Medical Diagnostics At The Horder Centre

Medical Diagnostics At The Horder Centre

Accurate diagnosis is essential to getting the right treatment for your health problem.

That’s why, at The Horder Centre, our experts use the best tools available to ensure your conditions are diagnosed correctly.

We have a range of different diagnostic services available at The Horder Centre for insured, NHS and self-pay patients.

Types of diagnostic services at The Horder Centre

The three main tools used for our diagnostic services at The Horder Centre are magnetic resonance imaging (MRI) scans, ultrasounds and X-rays.

These tried and tested tools are the foundation of accurate diagnostic testing.


Magnetic resonance imaging (MRI)

During magnetic resonance imaging (MRI), a large machine uses a magnetic field and radio waves alongside a computer to create a series of images that show a specific area of the body that needs to be investigated. These detailed images can be used to see your bones and soft tissues, helping us to make an accurate diagnosis.

Because of the level of detail they’re able to provide, MRI scans can offer a clearer picture of certain diseases and irregularities that may not be detectable on an X-ray or ultrasound.

What happens during an MRI?

Before you have an MRI, you might be given a contrast medium (dye) through an injection in your vein. This is to help the images be as clear as possible, however, it isn’t always necessary.

The scan itself will be done while you are lying down and you will either move into the scanner head or feet first, depending on what part of your body is being scanned.

The scanner is controlled by a radiographer who will sit at a computer in a separate room. They will still be able to see you through the viewing window and you can communicate with them through the intercom.

The scanner will make loud, tapping noises at specific points. This is caused by the electric current in the scanner coils being switched off and on. Because of the noise, you will be given earplugs.

You need to keep as still as possible during your scan and you might be instructed to hold your breath for a few seconds. The scan can last from 15 to 90 minutes depending on where your body is being scanned and how many images need to be taken.



Ultrasound scans use high-frequency waves to create images of muscles, tendons, ligaments and joints.

Ultrasounds use sound waves as opposed to radiation, so they are thought to be very safe. An ultrasound probe emits these high-frequency sound waves and is pressed against your body.

These sound waves will bounce off your body and create ‘echoes’. These echoes are picked back up by the probe and are then translated into an image on a computer screen to provide us with a real-time view of an area of your body.

What happens during an ultrasound?

Before an ultrasound, you might be asked to drink lots of water to fill your bladder. This can provide a clearer view of your womb or pelvic area. Sometimes you might be asked to avoid food or drink for several hours beforehand if your digestive system needs to be viewed.

The ultrasound will be performed by one of our expert consultant radiologists.

You will be asked to lie down and a cold gel will be applied to your body. This gel helps the probe glide over your body and keeps the contact continuous for accurate imaging.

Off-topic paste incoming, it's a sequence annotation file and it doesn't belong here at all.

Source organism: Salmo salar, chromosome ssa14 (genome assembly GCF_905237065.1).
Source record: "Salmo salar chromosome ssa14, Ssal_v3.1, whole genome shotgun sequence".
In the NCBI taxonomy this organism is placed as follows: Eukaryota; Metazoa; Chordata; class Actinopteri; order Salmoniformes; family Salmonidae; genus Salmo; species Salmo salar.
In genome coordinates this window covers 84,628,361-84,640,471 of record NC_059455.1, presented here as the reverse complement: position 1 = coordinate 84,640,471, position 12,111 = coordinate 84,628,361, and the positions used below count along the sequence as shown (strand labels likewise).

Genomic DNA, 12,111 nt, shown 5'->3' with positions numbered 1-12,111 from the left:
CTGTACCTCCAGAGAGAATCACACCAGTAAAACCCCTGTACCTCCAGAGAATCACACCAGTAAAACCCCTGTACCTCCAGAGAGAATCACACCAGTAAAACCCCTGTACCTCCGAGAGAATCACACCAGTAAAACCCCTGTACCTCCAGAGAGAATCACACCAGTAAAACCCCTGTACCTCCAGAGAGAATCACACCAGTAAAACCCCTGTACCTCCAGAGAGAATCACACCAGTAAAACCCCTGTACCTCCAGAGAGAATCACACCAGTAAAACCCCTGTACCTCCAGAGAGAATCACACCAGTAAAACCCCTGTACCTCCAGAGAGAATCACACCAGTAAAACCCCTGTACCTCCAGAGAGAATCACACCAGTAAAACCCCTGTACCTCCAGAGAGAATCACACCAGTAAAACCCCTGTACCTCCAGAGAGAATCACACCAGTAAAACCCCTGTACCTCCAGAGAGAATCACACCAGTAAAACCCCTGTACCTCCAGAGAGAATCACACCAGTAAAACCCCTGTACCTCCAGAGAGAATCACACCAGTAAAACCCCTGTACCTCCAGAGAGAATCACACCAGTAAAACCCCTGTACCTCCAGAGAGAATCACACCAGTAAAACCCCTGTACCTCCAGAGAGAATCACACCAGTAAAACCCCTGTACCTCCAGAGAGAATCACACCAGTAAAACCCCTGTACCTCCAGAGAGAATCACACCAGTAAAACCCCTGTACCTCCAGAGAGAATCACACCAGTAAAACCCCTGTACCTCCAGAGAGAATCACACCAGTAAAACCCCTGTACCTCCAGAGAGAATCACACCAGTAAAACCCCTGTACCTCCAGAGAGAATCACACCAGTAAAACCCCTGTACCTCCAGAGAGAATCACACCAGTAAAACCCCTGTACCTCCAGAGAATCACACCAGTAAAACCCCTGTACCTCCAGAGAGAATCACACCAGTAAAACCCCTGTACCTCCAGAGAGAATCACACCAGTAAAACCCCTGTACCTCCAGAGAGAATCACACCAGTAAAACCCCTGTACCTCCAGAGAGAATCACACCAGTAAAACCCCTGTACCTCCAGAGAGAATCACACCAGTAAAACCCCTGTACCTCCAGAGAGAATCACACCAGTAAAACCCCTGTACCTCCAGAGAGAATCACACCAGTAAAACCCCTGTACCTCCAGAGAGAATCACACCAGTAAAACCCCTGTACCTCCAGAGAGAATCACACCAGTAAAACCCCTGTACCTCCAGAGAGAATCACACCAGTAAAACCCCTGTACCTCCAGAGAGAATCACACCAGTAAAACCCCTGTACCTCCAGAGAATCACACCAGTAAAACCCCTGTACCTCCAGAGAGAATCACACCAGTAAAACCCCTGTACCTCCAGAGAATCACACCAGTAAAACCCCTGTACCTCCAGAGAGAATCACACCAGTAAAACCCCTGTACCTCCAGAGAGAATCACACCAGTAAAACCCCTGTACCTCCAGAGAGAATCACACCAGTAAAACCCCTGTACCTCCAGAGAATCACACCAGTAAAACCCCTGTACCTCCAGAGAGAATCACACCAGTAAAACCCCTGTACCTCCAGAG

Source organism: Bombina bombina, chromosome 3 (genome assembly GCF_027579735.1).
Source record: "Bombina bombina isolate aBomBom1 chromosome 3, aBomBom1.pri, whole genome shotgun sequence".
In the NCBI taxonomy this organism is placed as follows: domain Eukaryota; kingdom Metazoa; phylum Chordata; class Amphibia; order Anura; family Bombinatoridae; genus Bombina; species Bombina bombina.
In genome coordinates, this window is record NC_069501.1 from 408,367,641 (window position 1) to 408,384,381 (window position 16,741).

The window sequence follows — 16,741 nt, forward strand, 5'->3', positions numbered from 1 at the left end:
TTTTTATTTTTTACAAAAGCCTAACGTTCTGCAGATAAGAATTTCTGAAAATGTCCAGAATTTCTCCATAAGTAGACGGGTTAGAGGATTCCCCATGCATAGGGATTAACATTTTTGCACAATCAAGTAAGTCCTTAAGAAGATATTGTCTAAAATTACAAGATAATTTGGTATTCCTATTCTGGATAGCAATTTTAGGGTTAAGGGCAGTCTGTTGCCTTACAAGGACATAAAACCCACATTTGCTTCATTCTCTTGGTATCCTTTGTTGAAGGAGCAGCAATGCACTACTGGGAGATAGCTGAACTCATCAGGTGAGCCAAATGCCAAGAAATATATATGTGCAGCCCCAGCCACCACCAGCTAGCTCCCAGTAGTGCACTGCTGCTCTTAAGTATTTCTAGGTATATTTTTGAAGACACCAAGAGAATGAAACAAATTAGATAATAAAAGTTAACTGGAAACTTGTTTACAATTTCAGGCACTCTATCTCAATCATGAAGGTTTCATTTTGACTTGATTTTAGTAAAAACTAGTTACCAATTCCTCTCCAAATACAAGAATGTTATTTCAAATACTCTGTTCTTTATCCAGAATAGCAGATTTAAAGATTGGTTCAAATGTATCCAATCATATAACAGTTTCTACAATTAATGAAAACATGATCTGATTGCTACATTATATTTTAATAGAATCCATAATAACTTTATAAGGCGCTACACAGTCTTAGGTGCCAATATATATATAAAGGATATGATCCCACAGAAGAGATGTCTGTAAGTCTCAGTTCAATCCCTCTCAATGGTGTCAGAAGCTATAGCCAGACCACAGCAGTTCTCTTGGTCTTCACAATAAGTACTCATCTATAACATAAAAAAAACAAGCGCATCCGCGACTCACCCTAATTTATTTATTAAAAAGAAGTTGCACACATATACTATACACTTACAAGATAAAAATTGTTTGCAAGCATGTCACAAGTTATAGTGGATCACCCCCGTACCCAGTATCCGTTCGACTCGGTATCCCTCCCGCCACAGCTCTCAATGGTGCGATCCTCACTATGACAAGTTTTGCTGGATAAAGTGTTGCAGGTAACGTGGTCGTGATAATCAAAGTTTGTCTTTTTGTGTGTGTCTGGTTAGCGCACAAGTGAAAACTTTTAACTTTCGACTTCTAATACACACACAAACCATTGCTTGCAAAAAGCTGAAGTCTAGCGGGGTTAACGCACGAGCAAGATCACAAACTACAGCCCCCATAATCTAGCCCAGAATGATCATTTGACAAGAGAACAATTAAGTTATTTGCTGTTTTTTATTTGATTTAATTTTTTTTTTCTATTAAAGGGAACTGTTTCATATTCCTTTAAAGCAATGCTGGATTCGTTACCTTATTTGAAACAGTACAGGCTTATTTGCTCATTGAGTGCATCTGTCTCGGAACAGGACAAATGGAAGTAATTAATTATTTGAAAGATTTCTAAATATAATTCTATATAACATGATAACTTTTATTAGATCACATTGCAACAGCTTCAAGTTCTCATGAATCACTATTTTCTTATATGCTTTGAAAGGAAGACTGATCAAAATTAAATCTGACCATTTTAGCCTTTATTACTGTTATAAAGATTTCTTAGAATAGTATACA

The procedure usually takes between 15 minutes and half an hour.

What can an ultrasound be used to diagnose?

  • Sprains
  • Strains
  • Tears
  • Other soft tissue conditions


An X-ray is a diagnostic technique that captures abnormalities in your bones and specific bodily tissues using radiation. The levels of radiation are low, so the risk to your health is minuscule.

X-rays are a type of radiation that passes through your body. As they do this, they are absorbed into your body at different rates. This is then picked on the other side of the body by a detector and the results are turned into images.

What happens during an X-ray?

During an X-ray, you will be asked to lie on a table or stand against a flat surface, depending on which part of your body is being assessed. The X-ray machine will be positioned and aimed at your body by the radiographer who will either be behind a screen or in the next room.

X-rays last for less than a second and you won’t feel anything while it is being done. You will need to keep still to ensure the images are not blurred.

What can an X-ray be used to diagnose?

X-rays are commonly used to diagnose:

  • Bone fractures or breaks
  • Certain tumours and other abnormal masses
  • Calcifications (a build-up of calcium in your tissue, blood vessels or organs which causes them to harden)

Contact The Horder Centre

At The Horder Centre, our highly skilled team use all three of these accurate diagnostic tools, depending on what we’re looking for, to make sure you receive the best treatment for your condition.

If you’re concerned about your health and want to use our diagnostic services, contact us today. We’ll help you get to the bottom of your health problems and let you know which treatment is right for you.

Orthopaedic treatment at The Horder Centre

We offer a range of high quality, specialist services led by the very best clinicians and health professionals in their relevant fields.

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Horder Healthcare is committed to providing the very best quality of care for our patients and customers. We are continuously working on improving and reducing risks and this is reflected in our consistently high CQC results, patient satisfaction questionnaires and minimal levels of infection.

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